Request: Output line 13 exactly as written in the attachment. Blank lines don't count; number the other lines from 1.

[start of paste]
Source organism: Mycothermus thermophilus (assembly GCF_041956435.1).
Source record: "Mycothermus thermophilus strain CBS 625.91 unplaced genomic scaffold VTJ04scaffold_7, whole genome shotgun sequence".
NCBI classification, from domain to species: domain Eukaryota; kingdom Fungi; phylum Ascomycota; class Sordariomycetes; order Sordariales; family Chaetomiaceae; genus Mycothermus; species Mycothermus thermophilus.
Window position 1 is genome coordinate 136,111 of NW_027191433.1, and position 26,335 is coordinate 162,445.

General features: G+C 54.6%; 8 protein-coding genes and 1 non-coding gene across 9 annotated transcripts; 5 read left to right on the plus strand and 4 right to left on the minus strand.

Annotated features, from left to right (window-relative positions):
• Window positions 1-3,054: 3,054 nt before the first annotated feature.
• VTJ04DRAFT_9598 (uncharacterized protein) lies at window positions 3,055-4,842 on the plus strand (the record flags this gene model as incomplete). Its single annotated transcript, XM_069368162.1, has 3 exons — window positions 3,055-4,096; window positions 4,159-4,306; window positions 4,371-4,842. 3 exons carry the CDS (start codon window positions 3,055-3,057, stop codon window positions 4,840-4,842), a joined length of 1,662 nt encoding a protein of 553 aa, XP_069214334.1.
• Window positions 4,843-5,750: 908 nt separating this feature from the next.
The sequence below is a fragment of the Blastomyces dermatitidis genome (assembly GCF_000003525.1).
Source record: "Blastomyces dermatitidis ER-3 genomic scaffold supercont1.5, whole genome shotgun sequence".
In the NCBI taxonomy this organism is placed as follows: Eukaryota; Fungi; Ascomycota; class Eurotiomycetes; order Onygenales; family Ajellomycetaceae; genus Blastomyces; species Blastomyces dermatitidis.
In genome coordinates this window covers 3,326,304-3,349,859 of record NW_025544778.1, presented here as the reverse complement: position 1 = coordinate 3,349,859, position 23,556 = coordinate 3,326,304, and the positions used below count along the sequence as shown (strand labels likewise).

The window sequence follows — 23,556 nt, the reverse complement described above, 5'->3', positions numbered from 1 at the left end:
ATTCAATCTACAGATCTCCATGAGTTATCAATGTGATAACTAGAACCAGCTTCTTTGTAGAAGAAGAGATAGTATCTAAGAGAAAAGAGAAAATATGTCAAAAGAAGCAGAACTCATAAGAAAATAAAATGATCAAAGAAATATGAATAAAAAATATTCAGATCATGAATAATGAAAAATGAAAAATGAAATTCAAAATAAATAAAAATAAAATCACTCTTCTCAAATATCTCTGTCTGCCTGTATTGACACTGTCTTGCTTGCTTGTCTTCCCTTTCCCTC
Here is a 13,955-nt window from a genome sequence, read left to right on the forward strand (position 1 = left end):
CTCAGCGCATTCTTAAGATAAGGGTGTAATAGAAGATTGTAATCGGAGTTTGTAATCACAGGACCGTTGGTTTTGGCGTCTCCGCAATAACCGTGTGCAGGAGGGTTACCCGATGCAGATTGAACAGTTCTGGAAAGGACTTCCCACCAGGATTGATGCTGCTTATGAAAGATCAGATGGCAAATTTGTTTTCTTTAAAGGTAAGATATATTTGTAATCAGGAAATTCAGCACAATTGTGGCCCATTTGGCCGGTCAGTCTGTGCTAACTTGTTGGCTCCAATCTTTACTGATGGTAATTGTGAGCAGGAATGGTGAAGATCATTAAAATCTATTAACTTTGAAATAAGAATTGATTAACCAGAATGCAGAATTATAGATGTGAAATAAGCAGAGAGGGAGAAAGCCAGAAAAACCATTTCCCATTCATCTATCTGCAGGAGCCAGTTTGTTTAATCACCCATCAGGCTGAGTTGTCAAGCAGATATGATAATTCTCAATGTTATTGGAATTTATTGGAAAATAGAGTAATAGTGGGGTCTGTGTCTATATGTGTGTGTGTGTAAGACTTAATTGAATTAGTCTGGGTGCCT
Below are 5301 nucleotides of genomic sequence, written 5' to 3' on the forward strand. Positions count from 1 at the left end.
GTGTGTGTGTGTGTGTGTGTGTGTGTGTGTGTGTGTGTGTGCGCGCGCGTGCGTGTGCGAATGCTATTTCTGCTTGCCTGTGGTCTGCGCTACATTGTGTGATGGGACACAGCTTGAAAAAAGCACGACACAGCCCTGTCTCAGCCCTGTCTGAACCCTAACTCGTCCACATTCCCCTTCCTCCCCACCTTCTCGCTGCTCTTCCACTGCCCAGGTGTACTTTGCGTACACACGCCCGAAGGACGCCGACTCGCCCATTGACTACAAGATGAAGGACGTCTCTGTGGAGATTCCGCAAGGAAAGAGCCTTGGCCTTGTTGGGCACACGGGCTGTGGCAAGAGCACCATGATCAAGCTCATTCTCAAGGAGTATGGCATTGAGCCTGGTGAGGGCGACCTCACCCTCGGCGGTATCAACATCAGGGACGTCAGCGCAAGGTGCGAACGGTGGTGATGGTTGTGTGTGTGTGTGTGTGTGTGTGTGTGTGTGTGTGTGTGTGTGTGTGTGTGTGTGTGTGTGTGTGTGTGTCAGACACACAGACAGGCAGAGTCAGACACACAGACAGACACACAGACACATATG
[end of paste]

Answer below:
In genome coordinates this window covers 3,326,304-3,349,859 of record NW_025544778.1, presented here as the reverse complement: position 1 = coordinate 3,349,859, position 23,556 = coordinate 3,326,304, and the positions used below count along the sequence as shown (strand labels likewise).